Be engaged

A student visits a panda while studying abroad
Sumo wrestling tournament in Japan
View of the Tokyo Sky Tree
The Nebuta festival in Amori, Japan
Cherry blossoms at the Hanazono shrine in Tokyo
Great Buddha statue
A Sichuan hotpot in Chengdu
Chinese grammar class
A student group gathers in Nepal

The UVM Asian Studies Program, offering B.A. and minor programs, provides students with a unique interdisciplinary experience—we draw on faculty expertise from all across the university. Twenty-four faculty members from 14 academic disciplines (art history, anthropology, Chinese language, community development, economics, education, environmental studies, history, linguistics, Japanese language, philosophy, political science, and religion) teach in the major. This approach gives you multiple perspectives that examine ancient history and cultural traditions to contemporary issues in one of the fastest developing regions of the world.

Major and minor academic concentrations in Asian Studies are available to undergraduate students. Several departments offer graduate programs as well. Students majoring in Asian Studies take courses on Asia in several academic disciplines and are encouraged to pursue language courses and study abroad opportunities. Students focusing on a geographic area in which UVM offers a full array of relevant language courses (e.g., Chinese, Japanese, Arabic) all establish at least intermediate proficiency in the pertinent Asian Language.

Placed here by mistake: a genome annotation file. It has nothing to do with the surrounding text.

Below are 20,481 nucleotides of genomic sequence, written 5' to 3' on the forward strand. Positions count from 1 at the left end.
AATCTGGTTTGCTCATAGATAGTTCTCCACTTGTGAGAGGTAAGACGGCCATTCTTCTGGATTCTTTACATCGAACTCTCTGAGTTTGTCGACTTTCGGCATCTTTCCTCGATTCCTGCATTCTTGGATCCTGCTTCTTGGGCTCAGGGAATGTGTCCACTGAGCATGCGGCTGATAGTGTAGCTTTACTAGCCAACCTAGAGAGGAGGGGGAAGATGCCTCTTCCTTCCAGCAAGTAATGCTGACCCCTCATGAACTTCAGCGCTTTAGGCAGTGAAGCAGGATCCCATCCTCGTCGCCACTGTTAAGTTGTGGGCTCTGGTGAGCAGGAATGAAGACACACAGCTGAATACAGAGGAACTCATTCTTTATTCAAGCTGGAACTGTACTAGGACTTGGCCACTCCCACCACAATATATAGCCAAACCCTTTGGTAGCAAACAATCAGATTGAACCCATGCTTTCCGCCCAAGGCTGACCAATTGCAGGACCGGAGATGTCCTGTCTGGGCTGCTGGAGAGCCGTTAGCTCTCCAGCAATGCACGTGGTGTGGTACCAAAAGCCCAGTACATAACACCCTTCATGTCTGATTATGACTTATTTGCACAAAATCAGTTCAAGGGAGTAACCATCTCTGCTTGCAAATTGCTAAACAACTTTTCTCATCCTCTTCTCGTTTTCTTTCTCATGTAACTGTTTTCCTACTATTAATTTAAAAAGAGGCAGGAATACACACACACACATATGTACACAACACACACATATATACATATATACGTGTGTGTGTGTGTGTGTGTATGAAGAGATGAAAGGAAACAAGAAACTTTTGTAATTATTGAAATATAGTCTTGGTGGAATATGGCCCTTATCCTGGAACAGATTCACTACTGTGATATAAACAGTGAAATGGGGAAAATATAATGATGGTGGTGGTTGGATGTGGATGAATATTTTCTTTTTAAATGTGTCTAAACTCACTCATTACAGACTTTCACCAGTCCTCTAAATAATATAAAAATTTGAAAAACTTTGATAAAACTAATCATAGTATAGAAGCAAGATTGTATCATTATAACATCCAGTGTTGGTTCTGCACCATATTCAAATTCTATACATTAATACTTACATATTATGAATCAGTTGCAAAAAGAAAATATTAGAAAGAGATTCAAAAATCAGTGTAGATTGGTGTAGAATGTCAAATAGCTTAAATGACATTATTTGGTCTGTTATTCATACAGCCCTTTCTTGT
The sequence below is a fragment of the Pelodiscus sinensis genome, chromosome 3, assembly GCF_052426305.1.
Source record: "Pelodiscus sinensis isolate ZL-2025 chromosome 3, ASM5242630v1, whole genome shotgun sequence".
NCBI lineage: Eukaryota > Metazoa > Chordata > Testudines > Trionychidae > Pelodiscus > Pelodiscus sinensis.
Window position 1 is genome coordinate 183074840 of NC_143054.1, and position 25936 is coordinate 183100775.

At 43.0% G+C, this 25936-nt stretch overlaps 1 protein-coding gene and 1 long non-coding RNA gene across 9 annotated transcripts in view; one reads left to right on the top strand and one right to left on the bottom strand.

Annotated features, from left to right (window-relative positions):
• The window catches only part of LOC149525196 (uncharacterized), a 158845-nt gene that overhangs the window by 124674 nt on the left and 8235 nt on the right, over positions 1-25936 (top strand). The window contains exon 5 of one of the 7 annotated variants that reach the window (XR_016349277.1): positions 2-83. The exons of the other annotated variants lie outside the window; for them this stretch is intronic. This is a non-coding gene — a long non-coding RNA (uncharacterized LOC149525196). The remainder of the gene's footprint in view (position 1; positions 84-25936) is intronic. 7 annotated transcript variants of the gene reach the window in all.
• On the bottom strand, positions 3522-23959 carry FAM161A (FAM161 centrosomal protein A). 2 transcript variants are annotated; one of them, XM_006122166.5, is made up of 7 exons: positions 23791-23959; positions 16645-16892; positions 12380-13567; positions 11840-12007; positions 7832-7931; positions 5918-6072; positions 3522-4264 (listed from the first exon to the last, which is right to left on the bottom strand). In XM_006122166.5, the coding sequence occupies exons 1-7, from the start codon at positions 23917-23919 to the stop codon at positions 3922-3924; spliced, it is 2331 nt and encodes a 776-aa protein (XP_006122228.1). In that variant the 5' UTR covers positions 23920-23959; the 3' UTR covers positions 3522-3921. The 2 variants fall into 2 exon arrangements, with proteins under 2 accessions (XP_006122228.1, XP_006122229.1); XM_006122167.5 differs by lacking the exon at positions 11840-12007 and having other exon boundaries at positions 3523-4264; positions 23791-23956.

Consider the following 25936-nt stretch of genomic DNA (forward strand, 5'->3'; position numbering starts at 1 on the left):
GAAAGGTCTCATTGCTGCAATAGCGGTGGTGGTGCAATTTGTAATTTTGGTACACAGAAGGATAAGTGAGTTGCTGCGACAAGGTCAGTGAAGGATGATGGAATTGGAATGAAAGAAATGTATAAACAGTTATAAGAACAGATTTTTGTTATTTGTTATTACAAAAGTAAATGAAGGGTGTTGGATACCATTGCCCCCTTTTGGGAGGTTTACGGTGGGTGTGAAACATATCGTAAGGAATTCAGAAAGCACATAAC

Study Abroad

Students who are pursuing one of our degrees in the Asian Studies Program are encouraged to spend a portion of their time at UVM abroad. We try to make it easy for you to fulfill your major requirements through such programs by accepting up to one-half of the credits toward your major as transfer credits. Learn more about our opportunities to study abroad.


Outside the classroom, many of our students undertake internships abroad or in the U.S. with direct relevance to their degrees in fields including businesses, government, media, international organizations like the United Nations, and international non-profit organizations. Explore our internship opportunities.


A key part of your success at UVM will be your relationship with your academic advisor. Think of your advisor as your academic liaison whom you can rely on to clarify university policies and requirements, provide support, and help you navigate your undergraduate journey. As an Asian Studies major or minor, you will automatically be paired with program director, Tom Borchert. Learn more about advising.


  • Foreign Service/State Department
  • International Business
  • Entrepreneurialism
  • International Development
  • Education
  • Journalism

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